The lead item this week is the Astrodome Conservancy’s survey and public engagement on the future of the Astrodome. I’ve made a *lot* of posts over the years on the Astrodome – so many that I recently discovered the Astrodome tag on my blog only shows posts back to 2015 but not before. Before that I found them in 2014 (twice), 2013 (twice), 2012, and even as far back as 2005. After all of that debate, the best affordable solution I’ve settled on is the world’s largest climate-controlled park with a focus on weekend festivals. People love going to parks, but not during Houston’s extreme weather, especially summers. Having an activated park full of activities and festivals on weekends that is always protected from heat and rain would be a very popular spot for Houstonians, especially families desperate to find affordable activities every weekend (minus Texan home games or the Rodeo). And it could easily start very modestly and then expand over time with parking fees + philanthropy, like has been happening with the Zoo, MFAH, and HMNS. Imagine Levy Park + Discovery Green x10… or The Gathering Place in Tulsa (pictures)… pretty cool, right?! Be sure to let them know your own thoughts here.
Moving on to some smaller items this week:
- NYT: Smarter Traffic Lights, Calmer Commuters. Holy crap Houston needs this! I think Uptown and TMC would be really good test cases. The AI could learn optimal traffic light timings based on time-of-day as well as make dynamic adjustments for unexpected surges.
- Cities Spending the Most on Eating Out in 2020. We found that Houston, Texas ranks #11 for spending their annual income at restaurants. Houston residents spend an average of $357 each month on eating out and 5.7% of their annual income at restaurants. Houstonians spend about the same amount eating out vs. in. We eat out a lot, but at low prices. We eat out a lot more than Dallas residents, which surprised me a bit until you think about how hyper-competitive Houston’s restaurant scene is from the lack of zoning. That hyper-competition applies to grocery stores as well, which shows up in how much less we’re able to spend on food than most of the cities in their graph. Houstonians spend $300 less per year on groceries than the average American, but $1,000/year more on eating out due to the high incomes and great affordable restaurants here.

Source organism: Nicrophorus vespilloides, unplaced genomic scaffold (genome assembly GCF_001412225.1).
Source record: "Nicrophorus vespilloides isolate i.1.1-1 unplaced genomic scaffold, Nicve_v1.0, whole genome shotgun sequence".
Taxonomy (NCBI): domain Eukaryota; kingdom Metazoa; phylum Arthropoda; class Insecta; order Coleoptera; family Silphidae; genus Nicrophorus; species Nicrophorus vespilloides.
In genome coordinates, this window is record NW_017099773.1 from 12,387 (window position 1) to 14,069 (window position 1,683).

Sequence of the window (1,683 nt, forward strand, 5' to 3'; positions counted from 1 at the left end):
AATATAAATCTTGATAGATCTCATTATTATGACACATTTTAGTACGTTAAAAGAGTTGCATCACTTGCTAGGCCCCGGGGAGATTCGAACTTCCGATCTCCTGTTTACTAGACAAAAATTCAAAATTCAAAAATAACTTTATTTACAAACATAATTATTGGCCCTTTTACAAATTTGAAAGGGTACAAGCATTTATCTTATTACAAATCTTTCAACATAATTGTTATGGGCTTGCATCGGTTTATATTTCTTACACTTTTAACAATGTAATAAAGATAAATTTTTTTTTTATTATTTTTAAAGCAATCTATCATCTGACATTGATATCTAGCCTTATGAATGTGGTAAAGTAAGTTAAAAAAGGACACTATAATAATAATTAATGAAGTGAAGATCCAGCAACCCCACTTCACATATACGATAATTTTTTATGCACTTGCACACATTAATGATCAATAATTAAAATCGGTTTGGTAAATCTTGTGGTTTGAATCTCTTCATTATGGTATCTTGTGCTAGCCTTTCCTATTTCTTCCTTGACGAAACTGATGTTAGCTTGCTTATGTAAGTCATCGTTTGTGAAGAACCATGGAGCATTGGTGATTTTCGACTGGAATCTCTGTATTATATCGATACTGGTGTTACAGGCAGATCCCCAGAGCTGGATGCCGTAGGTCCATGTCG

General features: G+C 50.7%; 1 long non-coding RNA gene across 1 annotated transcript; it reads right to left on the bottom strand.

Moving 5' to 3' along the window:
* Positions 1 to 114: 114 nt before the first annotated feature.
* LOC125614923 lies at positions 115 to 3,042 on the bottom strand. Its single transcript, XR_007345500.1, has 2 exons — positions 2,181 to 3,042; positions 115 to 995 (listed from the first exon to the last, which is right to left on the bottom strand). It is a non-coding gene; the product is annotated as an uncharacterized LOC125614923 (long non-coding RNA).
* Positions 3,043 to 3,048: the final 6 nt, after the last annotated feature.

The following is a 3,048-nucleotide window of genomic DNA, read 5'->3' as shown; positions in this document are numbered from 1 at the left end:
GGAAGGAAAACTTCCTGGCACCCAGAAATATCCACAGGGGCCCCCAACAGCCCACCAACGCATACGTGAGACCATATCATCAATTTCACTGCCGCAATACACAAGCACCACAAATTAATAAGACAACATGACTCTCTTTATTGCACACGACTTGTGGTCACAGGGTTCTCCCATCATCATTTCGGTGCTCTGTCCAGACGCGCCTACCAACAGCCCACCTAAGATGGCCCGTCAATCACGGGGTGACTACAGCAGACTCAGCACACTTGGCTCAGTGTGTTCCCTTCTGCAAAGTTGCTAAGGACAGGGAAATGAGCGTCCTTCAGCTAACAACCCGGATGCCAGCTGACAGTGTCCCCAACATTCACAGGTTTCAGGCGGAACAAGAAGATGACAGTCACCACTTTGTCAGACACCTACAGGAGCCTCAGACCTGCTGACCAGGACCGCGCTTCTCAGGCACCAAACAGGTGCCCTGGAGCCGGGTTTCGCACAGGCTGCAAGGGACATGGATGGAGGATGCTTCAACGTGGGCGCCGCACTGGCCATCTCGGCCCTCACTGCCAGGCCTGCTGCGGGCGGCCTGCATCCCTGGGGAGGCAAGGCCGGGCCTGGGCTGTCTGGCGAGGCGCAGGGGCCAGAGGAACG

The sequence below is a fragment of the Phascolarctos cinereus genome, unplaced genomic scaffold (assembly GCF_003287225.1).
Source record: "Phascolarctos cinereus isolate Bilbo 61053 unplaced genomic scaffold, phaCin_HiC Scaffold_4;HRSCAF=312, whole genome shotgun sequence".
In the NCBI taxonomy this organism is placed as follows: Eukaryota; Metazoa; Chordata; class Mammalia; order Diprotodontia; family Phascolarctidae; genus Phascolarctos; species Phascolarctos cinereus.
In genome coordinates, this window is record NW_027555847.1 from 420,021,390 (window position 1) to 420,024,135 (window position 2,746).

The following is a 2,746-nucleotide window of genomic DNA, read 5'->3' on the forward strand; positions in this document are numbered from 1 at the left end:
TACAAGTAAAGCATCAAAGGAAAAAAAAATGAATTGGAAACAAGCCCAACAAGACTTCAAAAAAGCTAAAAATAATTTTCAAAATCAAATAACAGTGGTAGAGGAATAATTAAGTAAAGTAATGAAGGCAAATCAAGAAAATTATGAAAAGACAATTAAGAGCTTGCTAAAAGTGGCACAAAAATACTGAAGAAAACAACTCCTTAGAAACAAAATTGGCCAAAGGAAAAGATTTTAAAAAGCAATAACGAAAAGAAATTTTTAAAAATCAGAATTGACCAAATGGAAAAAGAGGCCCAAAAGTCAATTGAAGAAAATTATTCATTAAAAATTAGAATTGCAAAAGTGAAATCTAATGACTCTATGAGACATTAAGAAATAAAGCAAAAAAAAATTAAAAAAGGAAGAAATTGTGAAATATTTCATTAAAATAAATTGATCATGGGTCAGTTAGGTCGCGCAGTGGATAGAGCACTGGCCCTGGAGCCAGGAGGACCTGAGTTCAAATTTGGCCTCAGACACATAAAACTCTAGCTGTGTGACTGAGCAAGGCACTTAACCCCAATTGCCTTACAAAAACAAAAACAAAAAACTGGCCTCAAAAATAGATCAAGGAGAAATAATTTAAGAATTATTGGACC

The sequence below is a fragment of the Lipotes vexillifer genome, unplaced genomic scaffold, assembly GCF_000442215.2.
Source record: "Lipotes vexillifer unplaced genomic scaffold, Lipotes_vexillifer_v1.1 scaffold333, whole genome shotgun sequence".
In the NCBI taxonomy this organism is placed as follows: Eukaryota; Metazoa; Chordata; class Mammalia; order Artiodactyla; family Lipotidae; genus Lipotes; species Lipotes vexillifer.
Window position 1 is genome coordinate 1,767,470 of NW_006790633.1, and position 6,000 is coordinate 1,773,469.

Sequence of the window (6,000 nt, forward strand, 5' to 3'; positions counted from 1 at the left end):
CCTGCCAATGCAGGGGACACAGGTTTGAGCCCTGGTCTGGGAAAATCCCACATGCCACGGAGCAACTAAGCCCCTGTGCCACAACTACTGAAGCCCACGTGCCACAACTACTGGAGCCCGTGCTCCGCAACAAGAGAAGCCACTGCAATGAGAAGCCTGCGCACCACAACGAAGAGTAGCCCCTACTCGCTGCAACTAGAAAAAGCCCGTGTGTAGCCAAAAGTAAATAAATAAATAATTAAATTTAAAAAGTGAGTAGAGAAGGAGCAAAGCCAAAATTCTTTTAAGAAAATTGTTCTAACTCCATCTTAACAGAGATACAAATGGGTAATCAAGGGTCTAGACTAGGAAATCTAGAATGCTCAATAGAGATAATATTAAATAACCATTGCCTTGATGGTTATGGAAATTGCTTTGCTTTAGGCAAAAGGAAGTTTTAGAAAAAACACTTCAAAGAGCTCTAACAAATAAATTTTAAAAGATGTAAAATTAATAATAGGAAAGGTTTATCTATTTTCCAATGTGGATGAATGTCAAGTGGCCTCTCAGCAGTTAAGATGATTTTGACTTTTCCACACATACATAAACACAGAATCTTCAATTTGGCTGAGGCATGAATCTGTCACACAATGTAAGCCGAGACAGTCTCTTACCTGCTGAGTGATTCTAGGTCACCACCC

- City Journal: End of the Road for Parking Requirements – They serve as a tax on housing. Houston has been expanding its “market-driven parking” zone beyond downtown to Midtown and EaDo, and hopefully to additional areas in the future. Let developers decide how much parking they need, not arbitrary formulas. Hat tip to Jay.
- This makes me nauseous. Planners actually like tight zoning regulations like high minimum parking requirements so they can extort more out of the developer to relax them!
This piece first appeared at Houston Strategies.
Tory Gattis is a Founding Senior Fellow with the Center for Opportunity Urbanism and co-authored the original study with noted urbanist Joel Kotkin and others, creating a city philosophy around upward social mobility for all citizens as an alternative to the popular smart growth, new urbanism, and creative class movements. He is also an editor of the Houston Strategies blog.